At Octagon Capital we consider ourselves pretty savvy when it comes to finance and technology. The word ‘blockchain’ is the new buzzword and entrepreneurs all over the world are trying to make sense with it and how to use it.

In recent months with the meteoric rise and apparent fall, of Bitcoin, it’s more than likely that you have at least a vague recollection of blockchain. But, perhaps its passed you by amongst the avalanche of head-turning headlines, and you haven’t paid a great deal of attention to it. No harm done, right? Probably, just another bit of technical jargon you tell yourself, that will probably disappear within a few months and so why bother learning more about it. Well, actually, there are quite a few reasons why you should.

The blockchain isn’t just a buzzword, its a breakthrough piece of technology that may radically alter the way transactions take place in the next coming years, and this includes the property sector and the way property industry sales take place. In fact, the Republic of Georgia announced in February 2017 that all property transactions would now take place via blockchain through working with the ‘Bitfury’ the world’s largest full-service blockchain technology company. It is the first national government to use blockchain technology to validate government actions. However, the Swedish land registry has recently finished a pilot of ‘smart contracts’ through using blockchain technology, with more countries in the next couple of years expected to follow a similar route, with technology experts predicting that blockchain transactions in the property sector will become a booming business within the next decade.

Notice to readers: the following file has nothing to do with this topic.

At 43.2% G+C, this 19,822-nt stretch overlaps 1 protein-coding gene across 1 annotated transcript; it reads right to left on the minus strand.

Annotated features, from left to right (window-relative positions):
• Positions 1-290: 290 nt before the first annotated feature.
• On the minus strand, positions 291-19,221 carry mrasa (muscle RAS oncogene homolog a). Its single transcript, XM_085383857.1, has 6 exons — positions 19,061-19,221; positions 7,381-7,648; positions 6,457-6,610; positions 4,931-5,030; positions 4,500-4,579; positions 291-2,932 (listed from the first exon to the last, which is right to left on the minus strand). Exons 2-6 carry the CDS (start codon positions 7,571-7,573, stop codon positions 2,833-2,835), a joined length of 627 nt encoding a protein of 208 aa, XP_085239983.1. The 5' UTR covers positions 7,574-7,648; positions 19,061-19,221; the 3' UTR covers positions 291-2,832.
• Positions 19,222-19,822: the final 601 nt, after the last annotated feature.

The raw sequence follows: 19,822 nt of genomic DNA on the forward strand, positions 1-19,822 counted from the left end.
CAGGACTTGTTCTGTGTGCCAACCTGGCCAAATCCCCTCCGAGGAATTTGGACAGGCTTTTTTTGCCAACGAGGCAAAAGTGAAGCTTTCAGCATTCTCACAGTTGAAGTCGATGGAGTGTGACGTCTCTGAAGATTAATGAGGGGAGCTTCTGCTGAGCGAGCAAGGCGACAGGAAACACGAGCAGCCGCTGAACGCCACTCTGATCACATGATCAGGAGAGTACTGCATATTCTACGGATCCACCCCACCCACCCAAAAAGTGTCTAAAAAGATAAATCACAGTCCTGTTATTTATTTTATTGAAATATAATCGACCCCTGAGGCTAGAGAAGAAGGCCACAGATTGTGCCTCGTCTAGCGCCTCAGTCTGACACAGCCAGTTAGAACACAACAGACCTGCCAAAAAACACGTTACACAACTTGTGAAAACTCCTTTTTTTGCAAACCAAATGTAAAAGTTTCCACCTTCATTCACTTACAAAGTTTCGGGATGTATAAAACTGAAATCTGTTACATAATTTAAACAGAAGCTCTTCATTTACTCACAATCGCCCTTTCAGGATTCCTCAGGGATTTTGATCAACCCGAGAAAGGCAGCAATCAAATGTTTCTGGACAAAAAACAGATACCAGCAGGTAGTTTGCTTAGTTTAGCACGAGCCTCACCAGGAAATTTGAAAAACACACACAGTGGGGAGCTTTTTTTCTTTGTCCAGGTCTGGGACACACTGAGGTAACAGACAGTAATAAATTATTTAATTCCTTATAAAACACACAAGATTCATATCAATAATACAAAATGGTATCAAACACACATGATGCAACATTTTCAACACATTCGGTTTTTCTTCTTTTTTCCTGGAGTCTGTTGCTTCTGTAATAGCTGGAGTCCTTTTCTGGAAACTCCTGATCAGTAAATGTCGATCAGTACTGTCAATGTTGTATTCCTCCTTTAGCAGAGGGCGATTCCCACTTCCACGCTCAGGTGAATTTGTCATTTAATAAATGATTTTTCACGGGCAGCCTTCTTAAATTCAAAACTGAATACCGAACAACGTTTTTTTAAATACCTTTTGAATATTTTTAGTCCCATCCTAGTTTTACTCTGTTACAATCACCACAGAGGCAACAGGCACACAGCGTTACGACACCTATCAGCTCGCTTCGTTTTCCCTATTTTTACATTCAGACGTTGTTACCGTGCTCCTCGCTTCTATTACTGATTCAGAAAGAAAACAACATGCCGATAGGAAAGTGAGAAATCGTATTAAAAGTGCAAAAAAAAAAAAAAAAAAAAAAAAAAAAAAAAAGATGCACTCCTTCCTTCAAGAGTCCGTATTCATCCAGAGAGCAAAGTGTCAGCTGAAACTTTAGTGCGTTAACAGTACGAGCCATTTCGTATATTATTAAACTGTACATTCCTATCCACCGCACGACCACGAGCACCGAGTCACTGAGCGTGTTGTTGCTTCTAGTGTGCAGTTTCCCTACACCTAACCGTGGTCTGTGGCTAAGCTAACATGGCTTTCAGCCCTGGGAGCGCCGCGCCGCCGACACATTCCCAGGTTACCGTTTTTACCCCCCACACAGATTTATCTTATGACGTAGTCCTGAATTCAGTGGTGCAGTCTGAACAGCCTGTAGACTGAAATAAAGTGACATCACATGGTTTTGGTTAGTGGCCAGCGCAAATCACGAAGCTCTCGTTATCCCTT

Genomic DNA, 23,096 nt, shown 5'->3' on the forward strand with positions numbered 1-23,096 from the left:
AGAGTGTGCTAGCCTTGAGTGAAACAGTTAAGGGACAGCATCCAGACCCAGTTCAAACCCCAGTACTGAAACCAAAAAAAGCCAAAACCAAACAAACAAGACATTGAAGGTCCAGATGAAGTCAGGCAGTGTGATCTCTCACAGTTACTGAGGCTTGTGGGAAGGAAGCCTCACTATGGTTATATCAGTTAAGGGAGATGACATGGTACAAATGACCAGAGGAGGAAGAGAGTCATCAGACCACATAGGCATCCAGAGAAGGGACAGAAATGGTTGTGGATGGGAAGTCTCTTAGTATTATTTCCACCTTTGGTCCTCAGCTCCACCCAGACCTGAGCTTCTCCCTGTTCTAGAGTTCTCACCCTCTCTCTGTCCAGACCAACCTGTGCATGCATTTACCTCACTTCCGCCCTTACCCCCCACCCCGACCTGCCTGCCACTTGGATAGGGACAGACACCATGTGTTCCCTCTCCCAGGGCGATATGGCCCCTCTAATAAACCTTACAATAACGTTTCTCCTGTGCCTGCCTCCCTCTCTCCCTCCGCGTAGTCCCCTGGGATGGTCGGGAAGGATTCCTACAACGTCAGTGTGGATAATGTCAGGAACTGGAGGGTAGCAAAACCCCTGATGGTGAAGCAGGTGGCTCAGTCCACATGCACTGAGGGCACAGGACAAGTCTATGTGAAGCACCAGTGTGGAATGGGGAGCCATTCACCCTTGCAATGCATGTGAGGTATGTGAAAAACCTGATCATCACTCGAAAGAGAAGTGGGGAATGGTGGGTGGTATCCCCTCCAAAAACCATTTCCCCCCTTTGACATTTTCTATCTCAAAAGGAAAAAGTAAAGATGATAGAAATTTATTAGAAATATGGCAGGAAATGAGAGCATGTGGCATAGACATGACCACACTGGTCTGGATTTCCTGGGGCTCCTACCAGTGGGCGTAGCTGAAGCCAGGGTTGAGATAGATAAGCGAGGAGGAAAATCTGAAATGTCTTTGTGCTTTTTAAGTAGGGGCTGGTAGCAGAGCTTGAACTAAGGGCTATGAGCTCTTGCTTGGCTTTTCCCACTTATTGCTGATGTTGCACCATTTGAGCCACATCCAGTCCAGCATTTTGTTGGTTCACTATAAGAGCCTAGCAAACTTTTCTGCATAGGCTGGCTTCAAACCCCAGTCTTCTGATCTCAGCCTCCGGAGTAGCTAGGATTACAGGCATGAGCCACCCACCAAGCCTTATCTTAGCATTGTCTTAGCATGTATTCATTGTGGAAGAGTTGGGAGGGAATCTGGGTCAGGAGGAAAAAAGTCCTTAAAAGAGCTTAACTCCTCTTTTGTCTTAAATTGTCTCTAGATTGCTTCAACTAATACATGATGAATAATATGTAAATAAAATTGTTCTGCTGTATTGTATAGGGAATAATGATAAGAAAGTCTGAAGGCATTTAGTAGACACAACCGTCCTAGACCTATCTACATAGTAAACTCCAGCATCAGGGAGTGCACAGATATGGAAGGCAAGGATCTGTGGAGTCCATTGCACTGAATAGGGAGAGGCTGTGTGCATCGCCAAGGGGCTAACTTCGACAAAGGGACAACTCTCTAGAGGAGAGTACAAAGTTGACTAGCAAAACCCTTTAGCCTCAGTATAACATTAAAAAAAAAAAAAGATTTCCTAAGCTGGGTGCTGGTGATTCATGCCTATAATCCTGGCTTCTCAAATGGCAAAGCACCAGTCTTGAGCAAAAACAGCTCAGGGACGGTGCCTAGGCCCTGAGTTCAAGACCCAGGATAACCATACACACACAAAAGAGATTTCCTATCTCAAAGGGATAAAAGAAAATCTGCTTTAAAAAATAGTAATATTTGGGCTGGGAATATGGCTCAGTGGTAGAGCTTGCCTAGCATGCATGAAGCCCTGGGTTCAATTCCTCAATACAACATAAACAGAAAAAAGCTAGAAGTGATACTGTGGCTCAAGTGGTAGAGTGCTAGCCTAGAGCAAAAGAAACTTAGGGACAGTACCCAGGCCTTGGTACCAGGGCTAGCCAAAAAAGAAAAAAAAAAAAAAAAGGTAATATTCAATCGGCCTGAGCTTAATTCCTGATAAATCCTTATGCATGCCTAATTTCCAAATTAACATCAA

We tell you everything you need to know about blockchain, and how it can be used within the property industry.

What is a blockchain?